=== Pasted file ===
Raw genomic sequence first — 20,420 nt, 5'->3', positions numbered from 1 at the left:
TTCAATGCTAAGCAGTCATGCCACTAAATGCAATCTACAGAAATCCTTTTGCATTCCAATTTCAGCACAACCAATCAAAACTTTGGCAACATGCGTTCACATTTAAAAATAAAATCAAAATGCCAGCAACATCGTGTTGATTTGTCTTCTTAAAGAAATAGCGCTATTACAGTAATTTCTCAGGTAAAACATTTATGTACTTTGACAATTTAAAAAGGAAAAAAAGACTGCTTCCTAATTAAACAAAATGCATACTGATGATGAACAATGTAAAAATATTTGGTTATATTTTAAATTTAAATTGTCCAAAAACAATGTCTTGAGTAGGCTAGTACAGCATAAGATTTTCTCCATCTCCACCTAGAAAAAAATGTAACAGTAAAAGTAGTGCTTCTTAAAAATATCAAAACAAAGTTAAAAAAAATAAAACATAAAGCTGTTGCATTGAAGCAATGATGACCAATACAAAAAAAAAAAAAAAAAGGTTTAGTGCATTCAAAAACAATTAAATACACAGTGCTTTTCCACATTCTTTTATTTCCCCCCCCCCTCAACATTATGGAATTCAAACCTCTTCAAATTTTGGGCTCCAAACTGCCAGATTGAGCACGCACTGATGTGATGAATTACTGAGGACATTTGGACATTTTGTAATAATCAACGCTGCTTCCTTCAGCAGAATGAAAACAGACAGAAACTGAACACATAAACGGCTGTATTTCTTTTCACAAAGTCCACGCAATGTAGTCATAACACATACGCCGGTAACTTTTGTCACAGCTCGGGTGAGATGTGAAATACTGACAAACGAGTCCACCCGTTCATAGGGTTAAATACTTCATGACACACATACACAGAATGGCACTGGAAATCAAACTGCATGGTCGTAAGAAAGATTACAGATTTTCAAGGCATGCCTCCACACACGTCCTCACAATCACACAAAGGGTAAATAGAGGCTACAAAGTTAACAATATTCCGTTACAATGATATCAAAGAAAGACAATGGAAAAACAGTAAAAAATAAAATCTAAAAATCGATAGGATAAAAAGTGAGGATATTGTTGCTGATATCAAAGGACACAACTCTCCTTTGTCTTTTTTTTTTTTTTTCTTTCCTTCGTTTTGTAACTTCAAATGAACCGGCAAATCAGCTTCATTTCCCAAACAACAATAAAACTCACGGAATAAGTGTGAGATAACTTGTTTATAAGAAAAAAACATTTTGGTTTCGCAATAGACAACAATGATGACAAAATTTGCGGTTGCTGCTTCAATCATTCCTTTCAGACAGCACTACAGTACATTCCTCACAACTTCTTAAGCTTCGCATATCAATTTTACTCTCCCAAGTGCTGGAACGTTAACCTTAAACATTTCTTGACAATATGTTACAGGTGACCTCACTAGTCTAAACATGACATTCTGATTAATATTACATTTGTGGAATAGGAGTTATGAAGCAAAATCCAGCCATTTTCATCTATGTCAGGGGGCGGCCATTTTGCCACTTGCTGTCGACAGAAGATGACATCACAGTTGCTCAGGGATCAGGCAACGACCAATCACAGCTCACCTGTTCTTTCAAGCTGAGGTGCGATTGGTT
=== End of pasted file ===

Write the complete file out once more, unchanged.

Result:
Raw genomic sequence first — 20,420 nt, 5'->3', positions numbered from 1 at the left:
TTCAATGCTAAGCAGTCATGCCACTAAATGCAATCTACAGAAATCCTTTTGCATTCCAATTTCAGCACAACCAATCAAAACTTTGGCAACATGCGTTCACATTTAAAAATAAAATCAAAATGCCAGCAACATCGTGTTGATTTGTCTTCTTAAAGAAATAGCGCTATTACAGTAATTTCTCAGGTAAAACATTTATGTACTTTGACAATTTAAAAAGGAAAAAAAGACTGCTTCCTAATTAAACAAAATGCATACTGATGATGAACAATGTAAAAATATTTGGTTATATTTTAAATTTAAATTGTCCAAAAACAATGTCTTGAGTAGGCTAGTACAGCATAAGATTTTCTCCATCTCCACCTAGAAAAAAATGTAACAGTAAAAGTAGTGCTTCTTAAAAATATCAAAACAAAGTTAAAAAAAATAAAACATAAAGCTGTTGCATTGAAGCAATGATGACCAATACAAAAAAAAAAAAAAAAAGGTTTAGTGCATTCAAAAACAATTAAATACACAGTGCTTTTCCACATTCTTTTATTTCCCCCCCCCCTCAACATTATGGAATTCAAACCTCTTCAAATTTTGGGCTCCAAACTGCCAGATTGAGCACGCACTGATGTGATGAATTACTGAGGACATTTGGACATTTTGTAATAATCAACGCTGCTTCCTTCAGCAGAATGAAAACAGACAGAAACTGAACACATAAACGGCTGTATTTCTTTTCACAAAGTCCACGCAATGTAGTCATAACACATACGCCGGTAACTTTTGTCACAGCTCGGGTGAGATGTGAAATACTGACAAACGAGTCCACCCGTTCATAGGGTTAAATACTTCATGACACACATACACAGAATGGCACTGGAAATCAAACTGCATGGTCGTAAGAAAGATTACAGATTTTCAAGGCATGCCTCCACACACGTCCTCACAATCACACAAAGGGTAAATAGAGGCTACAAAGTTAACAATATTCCGTTACAATGATATCAAAGAAAGACAATGGAAAAACAGTAAAAAATAAAATCTAAAAATCGATAGGATAAAAAGTGAGGATATTGTTGCTGATATCAAAGGACACAACTCTCCTTTGTCTTTTTTTTTTTTTTTCTTTCCTTCGTTTTGTAACTTCAAATGAACCGGCAAATCAGCTTCATTTCCCAAACAACAATAAAACTCACGGAATAAGTGTGAGATAACTTGTTTATAAGAAAAAAACATTTTGGTTTCGCAATAGACAACAATGATGACAAAATTTGCGGTTGCTGCTTCAATCATTCCTTTCAGACAGCACTACAGTACATTCCTCACAACTTCTTAAGCTTCGCATATCAATTTTACTCTCCCAAGTGCTGGAACGTTAACCTTAAACATTTCTTGACAATATGTTACAGGTGACCTCACTAGTCTAAACATGACATTCTGATTAATATTACATTTGTGGAATAGGAGTTATGAAGCAAAATCCAGCCATTTTCATCTATGTCAGGGGGCGGCCATTTTGCCACTTGCTGTCGACAGAAGATGACATCACAGTTGCTCAGGGATCAGGCAACGACCAATCACAGCTCACCTGTTCTTTCAAGCTGAGGTGCGATTGGTT